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Japan's stewardship framework for investors needs urgent reform

Current rules hinder mainstream institutions from acting as better stewards

| Japan
Japan's Financial Services Agency chopped off with one hand many of the "engagement" benefits that its stewardship policy hand had just promised.   © Reuters

Nicholas Benes is chief executive of the Board Director Training Institute of Japan.

When Japan was drafting its first stewardship code for investors in 2013, I proposed that it also set forth a corporate governance code, which was then drafted the following year.

The very first line of my presentation to Japan's ruling Liberal Democratic Party pointed out that the stewardship code could not possibly function well without a corporate governance code requiring disclosure about governance practices at each company. I explained that the codes would serve as "two wheels of a cart," supporting each other.

Ever since then, this two wheels analogy, along with the words taiwa, or engagement, and stewardship, have echoed throughout the country.

However, seven years later, the fine print of Japan's stewardship framework still leaves much to be desired compared to the U.K. model that Japan's Financial Services Agency sought to emulate.

When most foreign institutional investors think of engagement, they imagine a two-way dialogue in which they can communicate their opinions and suggestions about matters such as capital structure, dividend policy, board composition and so forth.

In the U.K., investors are free to do this and to keep the fact of such discussions confidential -- something that the investee company may also desire. If a large institutional investor buys more than 3% of a company's stock, it will have to file a simple large holding report and then refile it each time it increases its stake by 1% or more.

But at no time will it have to disclose its purpose of holding the stock or its intent to make suggestions, unless perhaps its aggregate holding percentage nears the U.K.'s mandatory TOB level of 30%. Up until the point at which a change of control might easily occur, it is considered unremarkable that investors might make suggestions to investee companies. In fact, it would be thought rather odd if they did not, given their stewardship duties.

But in Japan, if a major asset manager buys up to 5% or more of the company's shares, it will have to ask itself, "on behalf of our beneficiaries, might we want to make suggestions, or strong hints, about such matters?"

If so, it will have to not only publicly report to the FSA, but also specify that its investment is not "purely for investment purposes" because it intends to "make suggestions about important actions" by the company. "Suggestions" are listed in the regulations and include most things diligent active fund managers should want to discuss as stewardship code signatories.

Indicating the possibility of making important suggestions requires more frequent internal monitoring and reports to the FSA, which must be done separately from the much more convenient filing system that applies if one does not do the work of making suggestions.

In the case of collective engagement, potential burdens are magnified due to the possibility of having to coordinate a joint filing for all members of the collaborative group owning more than 5%. The system is essentially saying to these investors, "before meeting to meaningfully engage with the company, please stamp on your forehead the words 'possible activist' for public viewing."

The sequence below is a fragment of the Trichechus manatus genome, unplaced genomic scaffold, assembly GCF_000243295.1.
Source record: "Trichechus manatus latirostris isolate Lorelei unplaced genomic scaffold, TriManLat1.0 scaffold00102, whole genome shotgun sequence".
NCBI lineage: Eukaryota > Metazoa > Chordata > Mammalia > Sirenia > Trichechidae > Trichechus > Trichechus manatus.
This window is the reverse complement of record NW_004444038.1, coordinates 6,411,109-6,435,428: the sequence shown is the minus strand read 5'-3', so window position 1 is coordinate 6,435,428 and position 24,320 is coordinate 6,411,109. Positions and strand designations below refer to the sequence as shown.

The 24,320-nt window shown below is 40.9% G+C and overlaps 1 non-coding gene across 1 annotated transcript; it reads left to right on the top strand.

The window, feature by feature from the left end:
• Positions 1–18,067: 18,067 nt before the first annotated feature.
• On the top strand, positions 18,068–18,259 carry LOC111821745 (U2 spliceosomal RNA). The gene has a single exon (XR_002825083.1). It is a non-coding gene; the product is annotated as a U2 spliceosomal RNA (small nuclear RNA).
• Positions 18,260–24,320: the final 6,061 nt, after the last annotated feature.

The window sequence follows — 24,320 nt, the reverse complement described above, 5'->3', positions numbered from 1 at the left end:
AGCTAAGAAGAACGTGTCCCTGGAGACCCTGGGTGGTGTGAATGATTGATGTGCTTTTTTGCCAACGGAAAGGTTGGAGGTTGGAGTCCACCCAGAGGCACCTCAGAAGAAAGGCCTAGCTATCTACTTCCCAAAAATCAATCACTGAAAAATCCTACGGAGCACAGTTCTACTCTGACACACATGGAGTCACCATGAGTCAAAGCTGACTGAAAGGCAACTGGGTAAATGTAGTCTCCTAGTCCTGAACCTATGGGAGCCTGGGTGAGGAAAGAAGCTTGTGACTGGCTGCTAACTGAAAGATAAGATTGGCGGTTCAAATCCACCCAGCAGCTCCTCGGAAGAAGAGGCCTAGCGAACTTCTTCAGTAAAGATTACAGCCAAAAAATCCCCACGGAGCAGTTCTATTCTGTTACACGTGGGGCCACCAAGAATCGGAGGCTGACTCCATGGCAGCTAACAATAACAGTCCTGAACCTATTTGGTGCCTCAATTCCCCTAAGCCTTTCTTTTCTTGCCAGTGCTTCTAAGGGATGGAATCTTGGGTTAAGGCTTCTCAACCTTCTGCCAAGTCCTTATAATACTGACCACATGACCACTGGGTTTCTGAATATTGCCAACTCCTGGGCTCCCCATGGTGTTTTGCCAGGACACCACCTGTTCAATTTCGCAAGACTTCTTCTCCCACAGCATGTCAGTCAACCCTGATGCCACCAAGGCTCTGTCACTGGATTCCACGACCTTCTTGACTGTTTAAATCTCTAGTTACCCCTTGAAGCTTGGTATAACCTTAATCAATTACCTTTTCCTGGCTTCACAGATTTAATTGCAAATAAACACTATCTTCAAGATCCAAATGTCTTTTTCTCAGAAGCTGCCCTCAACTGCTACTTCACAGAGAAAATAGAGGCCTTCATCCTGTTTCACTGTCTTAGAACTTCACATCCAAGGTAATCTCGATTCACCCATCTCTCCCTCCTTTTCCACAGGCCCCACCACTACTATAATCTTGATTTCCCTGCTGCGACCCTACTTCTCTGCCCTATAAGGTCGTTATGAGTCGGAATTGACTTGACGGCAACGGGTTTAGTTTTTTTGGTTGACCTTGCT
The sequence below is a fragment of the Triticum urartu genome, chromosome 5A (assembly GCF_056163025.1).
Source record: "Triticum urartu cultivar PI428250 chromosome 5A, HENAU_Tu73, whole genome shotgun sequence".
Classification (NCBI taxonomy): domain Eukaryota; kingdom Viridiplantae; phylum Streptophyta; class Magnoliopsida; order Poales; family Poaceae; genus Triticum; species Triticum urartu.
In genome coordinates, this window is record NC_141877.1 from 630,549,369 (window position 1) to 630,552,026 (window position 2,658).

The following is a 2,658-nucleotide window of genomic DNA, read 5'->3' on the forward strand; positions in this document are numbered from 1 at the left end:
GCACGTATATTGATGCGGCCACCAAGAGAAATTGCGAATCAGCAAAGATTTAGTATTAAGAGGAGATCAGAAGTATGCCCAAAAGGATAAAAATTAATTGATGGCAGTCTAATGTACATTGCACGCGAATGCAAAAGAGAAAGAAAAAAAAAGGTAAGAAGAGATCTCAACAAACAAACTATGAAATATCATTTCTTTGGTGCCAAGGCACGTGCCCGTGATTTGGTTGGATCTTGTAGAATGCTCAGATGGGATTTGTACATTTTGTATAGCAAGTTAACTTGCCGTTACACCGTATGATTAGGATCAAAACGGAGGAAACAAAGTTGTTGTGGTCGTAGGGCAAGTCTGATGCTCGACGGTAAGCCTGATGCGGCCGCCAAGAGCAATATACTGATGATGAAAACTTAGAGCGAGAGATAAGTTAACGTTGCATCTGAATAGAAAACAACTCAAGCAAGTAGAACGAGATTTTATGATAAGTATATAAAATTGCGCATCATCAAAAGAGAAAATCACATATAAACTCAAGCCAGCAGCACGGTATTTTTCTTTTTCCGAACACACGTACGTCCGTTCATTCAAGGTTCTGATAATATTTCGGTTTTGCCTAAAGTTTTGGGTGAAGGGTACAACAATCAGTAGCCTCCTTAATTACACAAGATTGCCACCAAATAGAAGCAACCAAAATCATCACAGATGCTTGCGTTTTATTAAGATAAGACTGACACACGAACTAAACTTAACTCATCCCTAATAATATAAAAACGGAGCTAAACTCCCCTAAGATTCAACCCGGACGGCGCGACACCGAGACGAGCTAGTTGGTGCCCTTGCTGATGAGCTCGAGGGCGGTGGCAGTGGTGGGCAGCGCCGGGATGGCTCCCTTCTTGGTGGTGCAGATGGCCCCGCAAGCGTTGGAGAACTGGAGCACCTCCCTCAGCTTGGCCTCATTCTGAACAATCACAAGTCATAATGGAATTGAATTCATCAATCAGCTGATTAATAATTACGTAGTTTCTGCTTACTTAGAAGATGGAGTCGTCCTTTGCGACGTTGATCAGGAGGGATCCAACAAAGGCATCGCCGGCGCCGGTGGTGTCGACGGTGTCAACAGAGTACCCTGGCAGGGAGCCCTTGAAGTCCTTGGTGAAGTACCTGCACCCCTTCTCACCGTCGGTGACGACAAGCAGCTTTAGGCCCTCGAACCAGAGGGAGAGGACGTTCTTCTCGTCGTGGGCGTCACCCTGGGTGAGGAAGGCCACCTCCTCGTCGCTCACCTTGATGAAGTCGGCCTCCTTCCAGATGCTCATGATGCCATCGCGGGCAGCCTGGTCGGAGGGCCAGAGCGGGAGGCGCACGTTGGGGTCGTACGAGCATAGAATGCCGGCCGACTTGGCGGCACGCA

These rules pour cold water on the concept of effective "engagement" by positioning it with negative overtones and in the public view. They also throw sand in the logistical gears of large institutions' compliance systems.

Japan created this burdensome reporting regime in 2006 after a spate of activist attempts had universally failed to scale the walls of citadel Japan. Then, in 2014 the FSA created the stewardship code, extolling the virtues of "stewardship."

However, the FSA did nothing to modify its reporting rules for large holders in line with the U.K. model. To the contrary, while mimicking the framework of the U.K.'s stewardship code, it issued materials clarifying that the 2006 rules would remain firmly in effect.

By reaffirming the old rules, for practical purposes the FSA chopped off with one hand many of the "engagement" benefits that its stewardship policy hand had just promised. Other ironies have appeared. Although in 2006 the rules had been intended to slow down activists, nowadays such investors often just make demands in public announcements, thereby skirting the rules applying to "important suggestions."

Result: the rules no longer deter activists much at all. Instead, they simply burden large mainstream institutional investors, especially passive funds, and hinder them from acting as better stewards.

The divergence between the U.K. and Japan is directly reflected in the stewardship codes of the two countries. The U.K. stewardship code proactively states that "signatories, where necessary, participate in collaborative engagement to influence issuers" and encourages signatories to disclose the collective engagements in which they participated. Many institutions do exactly that.

In contrast, Japan's stewardship code merely states that "depending on the need, it is possible that collective engagement may be beneficial."

Collective engagement is fast expanding into the world of environment, society and governance-related suggestions and shareholder proposals -- in Japan as well. To its credit, in Japan's new corporate governance code, the FSA took a proactive approach on ESG, for instance, by requiring climate-related financial risk disclosures.

It would be a shame if mere bureaucratic inertia prevents the agency from aligning its own 2006 regulations with the needs of Japan of 2021.

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